You’ve heard the advice a million times: Slow and steady wins the race. But then, you’re scrolling through Instagram and see a before-and-after photo of an acquaintance who lost double-digit pounds in days—and has a link to exactly how she did it. It’s tempting...
Her efforts may have earned her a smaller jeans size and plenty of clapping emojis, but her method might not be cause for celebration. While it’s true that some deprivation diets can lead to short-term success on the scale, experts say that quick weight loss is often unsustainable and, in many cases, unhealthy.
“It seems like everyone who wants to lose weight wants to lose it fast,” says Cheryl Mussatto, RD, a registered dietician and author of The Nourished Brain. That said, if you want to maintain your health and keep weight off, research suggests that a safe rate of weight loss averages one to two pounds per week. Here’s why:
5 dangers of rapid weight loss
At first, ultra-restrictive rules that form the building blocks of most extreme weight loss plans may briefly cause your body and brain to feel better than it did before you jumped on the bandwagon—particularly if your old diet lacked balance or wholesome ingredients. “A so-called normal diet often consists of unhealthy, processed foods,” explains Dr. Sari Fine Shepphird, PhD, a Los Angeles-based psychologist. And when you change it up? “Feeling an initial rush of wellbeing isn’t entirely off the mark,” she confirms. But she doesn’t condone cleanses or crash diets, because any serotonin rush you might experience at the onset of your crash dieting is bound to be temporary.
Soon enough, extremely low-calorie diets—usually defined as under 1,000 calories—can bring on side effects like nausea, constipation, insomnia, and irritability, according to Mussatto. And don’t be surprised if you also find yourself a splitting headache, low energy, and a bad mood after comfortably zipping up a dress that’s been feeling tight.
Oh, and as for “hanger,” the moodiness that kicks in when you’ve eaten too little? It’s real: A 2018 study published in the journal Emotion found that hunger may cause people to experience a negative, antisocial emotional state.
Following a restrictive or fasting diet during a week that includes eating with a partner, family, friends, coworkers, or clients will leave you saying “no” an awful lot—and probably stressing about what you’ll eat or avoid. Not only can this be logistically tricky (and a bit sad), but all that deprivation could eventually fuel cravings, so you overeat as soon as you’re out of crash-diet mode. Bottom line: “Long-term, most people who try quick weight loss diets may lose some weight, but ultimately, they fail and usually struggle to keep weight off,” Mussatto says.
Crash diets that promote quick weight loss by eliminating say, entire food groups or macronutrients like carbohydrates, may cause you to miss out on essential vitamins and minerals that your body needs, according to a 2018 study published in Nutrients. Deficiencies in certain micronutrients can negatively impact your immune system, energy, mood, and even your sleep patterns. And what good is weight loss if you end up physically and mentally worse for wear?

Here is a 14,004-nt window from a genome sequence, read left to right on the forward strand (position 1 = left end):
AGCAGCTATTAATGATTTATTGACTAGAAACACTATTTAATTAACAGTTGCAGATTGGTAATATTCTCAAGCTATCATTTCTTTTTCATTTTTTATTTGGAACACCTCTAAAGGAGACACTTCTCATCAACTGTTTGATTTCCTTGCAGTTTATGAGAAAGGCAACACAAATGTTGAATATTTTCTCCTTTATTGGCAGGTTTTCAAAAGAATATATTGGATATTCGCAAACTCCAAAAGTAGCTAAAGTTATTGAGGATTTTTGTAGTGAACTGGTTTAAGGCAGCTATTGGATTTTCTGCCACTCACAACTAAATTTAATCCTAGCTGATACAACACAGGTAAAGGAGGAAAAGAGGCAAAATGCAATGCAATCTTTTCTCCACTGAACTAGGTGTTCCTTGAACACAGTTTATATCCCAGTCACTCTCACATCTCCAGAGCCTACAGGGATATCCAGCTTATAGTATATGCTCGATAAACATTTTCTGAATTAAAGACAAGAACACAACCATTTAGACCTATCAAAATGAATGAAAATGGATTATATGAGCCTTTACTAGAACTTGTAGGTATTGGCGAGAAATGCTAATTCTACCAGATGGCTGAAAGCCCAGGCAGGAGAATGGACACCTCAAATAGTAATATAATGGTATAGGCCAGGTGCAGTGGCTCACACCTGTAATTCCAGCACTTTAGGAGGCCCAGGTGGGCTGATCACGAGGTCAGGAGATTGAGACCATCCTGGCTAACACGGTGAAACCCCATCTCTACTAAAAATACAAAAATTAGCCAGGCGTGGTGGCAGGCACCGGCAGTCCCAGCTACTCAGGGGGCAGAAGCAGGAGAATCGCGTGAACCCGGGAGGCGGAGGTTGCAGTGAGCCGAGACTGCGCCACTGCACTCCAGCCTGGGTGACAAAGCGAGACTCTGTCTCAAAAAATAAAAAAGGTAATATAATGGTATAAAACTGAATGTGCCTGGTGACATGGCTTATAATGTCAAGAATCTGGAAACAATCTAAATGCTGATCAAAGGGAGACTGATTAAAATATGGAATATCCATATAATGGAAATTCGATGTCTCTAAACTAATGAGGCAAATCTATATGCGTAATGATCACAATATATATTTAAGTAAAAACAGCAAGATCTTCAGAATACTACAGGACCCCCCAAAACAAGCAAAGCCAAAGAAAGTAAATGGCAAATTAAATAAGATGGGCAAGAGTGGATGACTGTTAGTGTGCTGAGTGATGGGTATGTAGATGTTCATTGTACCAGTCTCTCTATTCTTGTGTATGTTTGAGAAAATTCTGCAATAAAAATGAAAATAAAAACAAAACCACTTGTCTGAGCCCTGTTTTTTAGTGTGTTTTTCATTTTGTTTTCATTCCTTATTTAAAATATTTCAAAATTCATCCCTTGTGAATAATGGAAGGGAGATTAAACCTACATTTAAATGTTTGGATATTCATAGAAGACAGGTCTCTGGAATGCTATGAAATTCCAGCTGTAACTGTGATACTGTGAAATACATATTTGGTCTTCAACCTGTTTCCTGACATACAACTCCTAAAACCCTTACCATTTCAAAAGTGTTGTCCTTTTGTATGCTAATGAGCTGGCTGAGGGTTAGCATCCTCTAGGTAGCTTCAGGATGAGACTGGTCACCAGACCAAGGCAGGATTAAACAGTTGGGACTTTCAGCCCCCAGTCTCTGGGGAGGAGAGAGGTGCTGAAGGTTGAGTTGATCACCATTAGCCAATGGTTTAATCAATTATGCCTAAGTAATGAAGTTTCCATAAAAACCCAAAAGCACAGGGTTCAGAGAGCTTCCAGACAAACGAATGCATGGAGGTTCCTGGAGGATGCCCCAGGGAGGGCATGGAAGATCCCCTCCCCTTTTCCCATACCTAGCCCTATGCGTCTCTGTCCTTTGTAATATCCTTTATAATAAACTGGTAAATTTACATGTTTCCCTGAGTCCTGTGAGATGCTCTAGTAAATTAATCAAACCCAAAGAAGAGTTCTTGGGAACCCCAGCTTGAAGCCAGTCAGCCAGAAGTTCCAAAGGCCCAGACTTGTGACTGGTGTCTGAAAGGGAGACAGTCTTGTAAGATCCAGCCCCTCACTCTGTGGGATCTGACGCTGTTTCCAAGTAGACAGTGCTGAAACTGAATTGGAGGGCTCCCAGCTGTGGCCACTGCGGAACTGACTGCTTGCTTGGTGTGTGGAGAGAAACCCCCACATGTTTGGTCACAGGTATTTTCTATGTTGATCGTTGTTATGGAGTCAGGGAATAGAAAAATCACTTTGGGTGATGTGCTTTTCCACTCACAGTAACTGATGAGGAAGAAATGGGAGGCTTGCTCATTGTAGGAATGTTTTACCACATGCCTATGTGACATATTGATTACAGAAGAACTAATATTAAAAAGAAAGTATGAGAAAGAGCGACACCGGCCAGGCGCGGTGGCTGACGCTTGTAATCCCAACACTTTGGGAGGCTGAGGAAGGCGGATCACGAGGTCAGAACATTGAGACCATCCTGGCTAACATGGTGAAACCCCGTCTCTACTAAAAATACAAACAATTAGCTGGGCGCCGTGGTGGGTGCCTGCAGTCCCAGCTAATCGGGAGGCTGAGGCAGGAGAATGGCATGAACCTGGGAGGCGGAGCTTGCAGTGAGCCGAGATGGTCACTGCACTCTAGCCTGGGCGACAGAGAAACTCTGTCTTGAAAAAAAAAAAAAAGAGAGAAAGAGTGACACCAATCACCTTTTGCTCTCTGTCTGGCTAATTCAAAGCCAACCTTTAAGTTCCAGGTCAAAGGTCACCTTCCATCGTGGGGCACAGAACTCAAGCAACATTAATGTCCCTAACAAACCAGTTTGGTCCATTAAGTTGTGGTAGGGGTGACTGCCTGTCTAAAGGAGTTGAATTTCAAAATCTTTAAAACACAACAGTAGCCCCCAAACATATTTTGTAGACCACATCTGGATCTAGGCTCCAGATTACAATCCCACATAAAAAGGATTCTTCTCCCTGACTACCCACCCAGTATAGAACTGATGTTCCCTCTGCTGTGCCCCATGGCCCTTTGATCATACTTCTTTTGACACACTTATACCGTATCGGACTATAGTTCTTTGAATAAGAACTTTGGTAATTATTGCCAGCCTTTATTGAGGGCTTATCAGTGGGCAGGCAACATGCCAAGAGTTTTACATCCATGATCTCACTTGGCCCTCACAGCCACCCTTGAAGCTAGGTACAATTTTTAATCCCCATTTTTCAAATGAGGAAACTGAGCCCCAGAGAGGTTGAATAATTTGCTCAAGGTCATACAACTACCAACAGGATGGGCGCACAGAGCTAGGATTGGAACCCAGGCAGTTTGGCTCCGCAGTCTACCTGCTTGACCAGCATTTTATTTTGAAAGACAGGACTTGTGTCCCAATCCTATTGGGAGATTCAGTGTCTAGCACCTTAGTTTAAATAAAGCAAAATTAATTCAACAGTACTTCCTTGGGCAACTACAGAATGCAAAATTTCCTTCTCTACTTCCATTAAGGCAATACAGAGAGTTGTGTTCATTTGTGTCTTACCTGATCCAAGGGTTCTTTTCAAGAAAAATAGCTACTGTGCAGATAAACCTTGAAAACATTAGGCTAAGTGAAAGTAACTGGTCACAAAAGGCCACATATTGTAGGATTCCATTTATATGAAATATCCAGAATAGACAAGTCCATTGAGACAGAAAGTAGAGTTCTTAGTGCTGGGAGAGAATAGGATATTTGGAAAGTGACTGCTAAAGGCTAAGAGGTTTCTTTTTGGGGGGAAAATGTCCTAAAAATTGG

It’s always smart to speak to your doctor before trying any new eating program. And when you do, they’ll likely warn you that there’s a general lack of research surrounding certain fad diets’ safety. (It could be why experts recommend against trying common ones like the ketogenic diet without medical supervision.)
The risks are real: In a 2018 study published in the International Journal of Obesity, researchers found that very low calorie diets may cause a deterioration in heart function in some dieters.
In general, remember that whether or not a fad diet lowers your weight, the number on the scale doesn’t tell the whole story of your health.
Many supplements and special weight loss foods can seriously cost you. But are they effective? In general, no—or not for long. “A tried and true method for losing weight healthfully and slowly takes into account several components, including portion control, moderation, and focusing on whole foods rather than processed foods,” Mussatto says. Because there’s no special tea, shake, or pill that can replace these pillars, spending money on them for short-term results is a waste. Watching your wallet and your weight? Start by making small changes to your eating habits, like swapping out sugary (and pricey) smoothies, specialty coffees, and sodas for water, seltzer, and unsweetened tea.
“Any time a diet sounds too good to be true, it often is,” Mussatto says. For sustainable weight loss, try a program that helps you establish healthy habits and allows you to go out to dinner and enjoy your favorite foods—even if it takes you a bit longer to reach your goal.